Donald Trump in the Oval Office. Photo: Jabin Botsford/The Washington Post via Getty Images

In his first national address from the Oval Office on Tuesday night, President Trump cast the state of unauthorized immigration along the southern border with Mexico as "a crisis of the heart and a crisis of the soul," but did not declare a national emergency, as he suggested he might last week.

The big picture: Trump's demand for $5.7 billion in funding for his border wall has resulted in a nearly three-week shutdown, currently the second longest in history. There has been a surge of asylum claims and families crossing the southern border this past year, but it is no worse than other increases in recent years, according to data from U.S. Customs and Border Protection.

Flashback: Trump told Democratic leaders Chuck Schumer and Nancy Pelosi before the shutdown began that he was "proud to shut down the government." He has since shifted blame to the Democrats.

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Updated 8 mins ago - Politics & Policy

Coronavirus dashboard

Illustration: Annelise Capossela/Axios

  1. Global: Total confirmed cases as of 11 a.m. ET: 19,909,062 — Total deaths: 732,128 — Total recoveries — 12,138,271Map.
  2. U.S.: Total confirmed cases as of 11 a.m. ET: 5,053,123 — Total deaths: 163,047 — Total recoveries: 1,656,864 — Total tests: 61,792,571Map.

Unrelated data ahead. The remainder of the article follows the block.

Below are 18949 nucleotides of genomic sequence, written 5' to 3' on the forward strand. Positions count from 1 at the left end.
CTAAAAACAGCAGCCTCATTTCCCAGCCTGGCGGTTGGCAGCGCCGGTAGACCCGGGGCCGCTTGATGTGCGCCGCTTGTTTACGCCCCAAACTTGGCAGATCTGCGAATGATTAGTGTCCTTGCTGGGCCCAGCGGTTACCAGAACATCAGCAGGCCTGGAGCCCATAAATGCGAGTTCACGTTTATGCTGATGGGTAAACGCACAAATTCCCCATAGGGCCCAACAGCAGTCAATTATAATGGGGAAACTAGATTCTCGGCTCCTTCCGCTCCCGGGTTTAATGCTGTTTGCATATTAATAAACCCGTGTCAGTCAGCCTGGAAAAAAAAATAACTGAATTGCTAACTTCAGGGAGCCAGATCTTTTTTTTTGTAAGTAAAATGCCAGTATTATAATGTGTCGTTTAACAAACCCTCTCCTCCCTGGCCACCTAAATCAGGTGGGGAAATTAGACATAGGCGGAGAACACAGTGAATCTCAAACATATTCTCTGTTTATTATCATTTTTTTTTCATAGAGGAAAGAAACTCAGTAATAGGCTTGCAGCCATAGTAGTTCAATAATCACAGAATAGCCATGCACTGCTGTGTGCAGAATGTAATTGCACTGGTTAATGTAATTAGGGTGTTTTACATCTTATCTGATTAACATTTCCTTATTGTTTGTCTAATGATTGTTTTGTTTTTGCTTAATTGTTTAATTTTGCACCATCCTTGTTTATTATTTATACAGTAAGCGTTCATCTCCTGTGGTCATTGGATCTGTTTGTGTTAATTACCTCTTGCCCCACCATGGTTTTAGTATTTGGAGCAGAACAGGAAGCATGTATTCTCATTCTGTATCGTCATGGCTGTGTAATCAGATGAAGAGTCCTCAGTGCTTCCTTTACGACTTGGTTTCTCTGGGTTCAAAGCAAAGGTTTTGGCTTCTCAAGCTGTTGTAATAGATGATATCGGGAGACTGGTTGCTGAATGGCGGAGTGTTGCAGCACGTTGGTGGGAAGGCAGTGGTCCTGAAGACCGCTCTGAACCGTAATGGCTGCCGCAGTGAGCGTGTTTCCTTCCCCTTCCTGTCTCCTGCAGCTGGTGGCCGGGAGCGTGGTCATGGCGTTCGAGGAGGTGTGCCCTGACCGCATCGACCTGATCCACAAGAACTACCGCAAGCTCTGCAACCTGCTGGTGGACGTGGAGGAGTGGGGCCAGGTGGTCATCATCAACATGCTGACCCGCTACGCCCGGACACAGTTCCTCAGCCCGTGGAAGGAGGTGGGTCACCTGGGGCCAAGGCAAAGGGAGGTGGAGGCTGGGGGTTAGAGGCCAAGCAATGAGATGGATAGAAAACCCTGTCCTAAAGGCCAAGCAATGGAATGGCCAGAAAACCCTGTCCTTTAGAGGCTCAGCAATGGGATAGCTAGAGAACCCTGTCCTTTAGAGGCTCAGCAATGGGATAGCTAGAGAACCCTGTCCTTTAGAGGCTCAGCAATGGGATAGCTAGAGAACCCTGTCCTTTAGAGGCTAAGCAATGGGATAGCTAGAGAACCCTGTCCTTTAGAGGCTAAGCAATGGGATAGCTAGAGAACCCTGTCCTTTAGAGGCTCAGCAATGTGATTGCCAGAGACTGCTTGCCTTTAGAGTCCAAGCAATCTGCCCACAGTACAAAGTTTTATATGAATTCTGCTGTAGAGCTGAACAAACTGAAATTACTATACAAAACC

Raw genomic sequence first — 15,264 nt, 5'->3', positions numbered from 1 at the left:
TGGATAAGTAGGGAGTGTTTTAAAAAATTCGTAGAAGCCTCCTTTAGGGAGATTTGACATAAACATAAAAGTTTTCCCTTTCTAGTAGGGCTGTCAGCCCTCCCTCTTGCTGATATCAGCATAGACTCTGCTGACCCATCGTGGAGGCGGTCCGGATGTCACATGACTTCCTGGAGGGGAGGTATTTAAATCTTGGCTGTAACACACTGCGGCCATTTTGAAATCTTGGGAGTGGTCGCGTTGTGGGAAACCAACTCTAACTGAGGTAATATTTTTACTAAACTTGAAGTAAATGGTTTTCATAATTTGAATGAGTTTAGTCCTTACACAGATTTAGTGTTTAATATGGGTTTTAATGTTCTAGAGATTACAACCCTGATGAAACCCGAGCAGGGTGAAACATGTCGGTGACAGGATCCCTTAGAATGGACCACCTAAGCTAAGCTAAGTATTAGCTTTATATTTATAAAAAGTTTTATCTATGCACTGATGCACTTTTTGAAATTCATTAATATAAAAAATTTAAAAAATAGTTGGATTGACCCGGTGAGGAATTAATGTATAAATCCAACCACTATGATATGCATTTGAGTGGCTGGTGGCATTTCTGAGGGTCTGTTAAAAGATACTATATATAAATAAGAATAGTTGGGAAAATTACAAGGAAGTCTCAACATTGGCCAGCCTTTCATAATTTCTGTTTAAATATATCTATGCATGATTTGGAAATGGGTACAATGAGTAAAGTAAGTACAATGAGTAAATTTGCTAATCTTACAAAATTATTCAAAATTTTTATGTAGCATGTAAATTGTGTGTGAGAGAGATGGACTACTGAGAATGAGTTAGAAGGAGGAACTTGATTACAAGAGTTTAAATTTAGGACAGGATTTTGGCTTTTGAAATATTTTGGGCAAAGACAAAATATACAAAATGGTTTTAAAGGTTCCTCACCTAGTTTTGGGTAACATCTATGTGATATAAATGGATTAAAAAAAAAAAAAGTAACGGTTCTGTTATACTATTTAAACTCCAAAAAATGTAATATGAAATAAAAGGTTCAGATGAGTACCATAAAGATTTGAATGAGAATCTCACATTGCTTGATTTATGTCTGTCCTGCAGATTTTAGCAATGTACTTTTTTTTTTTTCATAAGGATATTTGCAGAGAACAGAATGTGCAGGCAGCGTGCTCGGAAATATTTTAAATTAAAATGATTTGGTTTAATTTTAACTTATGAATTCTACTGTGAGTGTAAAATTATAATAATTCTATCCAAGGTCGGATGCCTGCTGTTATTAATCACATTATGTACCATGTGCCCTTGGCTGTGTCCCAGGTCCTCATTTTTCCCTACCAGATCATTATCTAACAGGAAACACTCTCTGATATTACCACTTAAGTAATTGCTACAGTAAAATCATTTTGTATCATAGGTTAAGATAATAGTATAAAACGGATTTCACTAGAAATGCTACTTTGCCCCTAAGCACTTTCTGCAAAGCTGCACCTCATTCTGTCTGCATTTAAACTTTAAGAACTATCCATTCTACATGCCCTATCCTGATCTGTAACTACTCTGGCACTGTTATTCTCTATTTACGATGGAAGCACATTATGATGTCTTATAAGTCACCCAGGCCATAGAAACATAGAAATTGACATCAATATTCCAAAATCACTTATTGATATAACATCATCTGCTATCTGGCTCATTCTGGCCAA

3. Business: Richer Americans are more comfortable eating out.
  4. Public health: How America can do smarter testing.
  5. Sports: The cost of kids losing gym class — College football is on the brink.
  6. 🎧 Podcast: Indoor air is the next hotspot.

Twitter jumps into the fray for TikTok

Illustration: Sarah Grillo/Axios

Twitter is the latest to join the cast of the ongoing spectacle that is TikTok’s battle to stay open for business in the U.S., per a new report from the Wall Street Journal.

Why it matters: The saga to keep TikTok available to U.S. users is getting more complicated, with the company already in a President Trump-imposed time crunch and juggling a number of options.

Downtown Chicago hit by widespread looting

Police officers inspect a damaged Best Buy in Chicago that was looted and vandalized. Photo: Scott Olson/Getty Images

Chicago police responded to hundreds of people looting stores and causing widespread property damage in the city's downtown overnight, resulting in at least one exchange of gunfire, the Chicago Tribune reports.

The state of play: Police superintendent David Brown said the event was a coordinated response after an officer shot a suspect on Sunday evening, per CBS Chicago.